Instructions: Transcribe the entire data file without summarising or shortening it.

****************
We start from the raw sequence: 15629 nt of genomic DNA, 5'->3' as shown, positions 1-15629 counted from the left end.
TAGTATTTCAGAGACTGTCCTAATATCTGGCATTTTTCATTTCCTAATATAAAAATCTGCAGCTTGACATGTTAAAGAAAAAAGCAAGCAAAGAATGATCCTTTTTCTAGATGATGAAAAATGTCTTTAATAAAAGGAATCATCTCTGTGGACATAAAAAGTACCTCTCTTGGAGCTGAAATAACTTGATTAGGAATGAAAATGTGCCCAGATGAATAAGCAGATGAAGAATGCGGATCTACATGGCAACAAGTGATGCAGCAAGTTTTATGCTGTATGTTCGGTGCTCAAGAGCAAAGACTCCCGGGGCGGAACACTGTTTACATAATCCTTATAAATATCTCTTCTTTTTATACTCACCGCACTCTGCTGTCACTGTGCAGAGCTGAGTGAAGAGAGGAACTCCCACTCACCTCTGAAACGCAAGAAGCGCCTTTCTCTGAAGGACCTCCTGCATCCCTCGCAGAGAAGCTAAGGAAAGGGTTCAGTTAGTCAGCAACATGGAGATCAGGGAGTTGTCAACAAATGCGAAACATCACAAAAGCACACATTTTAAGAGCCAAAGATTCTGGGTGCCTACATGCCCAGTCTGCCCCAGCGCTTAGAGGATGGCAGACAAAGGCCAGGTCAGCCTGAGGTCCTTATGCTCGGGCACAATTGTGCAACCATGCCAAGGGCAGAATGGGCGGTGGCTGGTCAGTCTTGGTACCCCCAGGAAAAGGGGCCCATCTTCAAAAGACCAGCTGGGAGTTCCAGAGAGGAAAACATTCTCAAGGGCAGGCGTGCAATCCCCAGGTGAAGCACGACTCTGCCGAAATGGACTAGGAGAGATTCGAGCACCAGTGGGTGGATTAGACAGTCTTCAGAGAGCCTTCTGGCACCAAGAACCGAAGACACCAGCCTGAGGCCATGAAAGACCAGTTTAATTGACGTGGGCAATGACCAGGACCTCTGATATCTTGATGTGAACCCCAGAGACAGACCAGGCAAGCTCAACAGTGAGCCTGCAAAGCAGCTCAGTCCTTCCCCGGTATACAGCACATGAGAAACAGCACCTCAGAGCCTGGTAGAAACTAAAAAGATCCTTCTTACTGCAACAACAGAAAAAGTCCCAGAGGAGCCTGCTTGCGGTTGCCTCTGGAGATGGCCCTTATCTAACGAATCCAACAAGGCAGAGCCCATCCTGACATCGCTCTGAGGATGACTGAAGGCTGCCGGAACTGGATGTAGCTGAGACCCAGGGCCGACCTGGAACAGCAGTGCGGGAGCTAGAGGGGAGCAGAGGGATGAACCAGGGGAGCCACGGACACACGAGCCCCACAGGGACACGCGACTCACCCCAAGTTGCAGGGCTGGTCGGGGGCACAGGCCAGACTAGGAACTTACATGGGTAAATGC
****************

We start from the raw sequence: 15629 nt of genomic DNA, 5'->3' as shown, positions 1-15629 counted from the left end.
TAGTATTTCAGAGACTGTCCTAATATCTGGCATTTTTCATTTCCTAATATAAAAATCTGCAGCTTGACATGTTAAAGAAAAAAGCAAGCAAAGAATGATCCTTTTTCTAGATGATGAAAAATGTCTTTAATAAAAGGAATCATCTCTGTGGACATAAAAAGTACCTCTCTTGGAGCTGAAATAACTTGATTAGGAATGAAAATGTGCCCAGATGAATAAGCAGATGAAGAATGCGGATCTACATGGCAACAAGTGATGCAGCAAGTTTTATGCTGTATGTTCGGTGCTCAAGAGCAAAGACTCCCGGGGCGGAACACTGTTTACATAATCCTTATAAATATCTCTTCTTTTTATACTCACCGCACTCTGCTGTCACTGTGCAGAGCTGAGTGAAGAGAGGAACTCCCACTCACCTCTGAAACGCAAGAAGCGCCTTTCTCTGAAGGACCTCCTGCATCCCTCGCAGAGAAGCTAAGGAAAGGGTTCAGTTAGTCAGCAACATGGAGATCAGGGAGTTGTCAACAAATGCGAAACATCACAAAAGCACACATTTTAAGAGCCAAAGATTCTGGGTGCCTACATGCCCAGTCTGCCCCAGCGCTTAGAGGATGGCAGACAAAGGCCAGGTCAGCCTGAGGTCCTTATGCTCGGGCACAATTGTGCAACCATGCCAAGGGCAGAATGGGCGGTGGCTGGTCAGTCTTGGTACCCCCAGGAAAAGGGGCCCATCTTCAAAAGACCAGCTGGGAGTTCCAGAGAGGAAAACATTCTCAAGGGCAGGCGTGCAATCCCCAGGTGAAGCACGACTCTGCCGAAATGGACTAGGAGAGATTCGAGCACCAGTGGGTGGATTAGACAGTCTTCAGAGAGCCTTCTGGCACCAAGAACCGAAGACACCAGCCTGAGGCCATGAAAGACCAGTTTAATTGACGTGGGCAATGACCAGGACCTCTGATATCTTGATGTGAACCCCAGAGACAGACCAGGCAAGCTCAACAGTGAGCCTGCAAAGCAGCTCAGTCCTTCCCCGGTATACAGCACATGAGAAACAGCACCTCAGAGCCTGGTAGAAACTAAAAAGATCCTTCTTACTGCAACAACAGAAAAAGTCCCAGAGGAGCCTGCTTGCGGTTGCCTCTGGAGATGGCCCTTATCTAACGAATCCAACAAGGCAGAGCCCATCCTGACATCGCTCTGAGGATGACTGAAGGCTGCCGGAACTGGATGTAGCTGAGACCCAGGGCCGACCTGGAACAGCAGTGCGGGAGCTAGAGGGGAGCAGAGGGATGAACCAGGGGAGCCACGGACACACGAGCCCCACAGGGACACGCGACTCACCCCAAGTTGCAGGGCTGGTCGGGGGCACAGGCCAGACTAGGAACTTACATGGGTAAATGC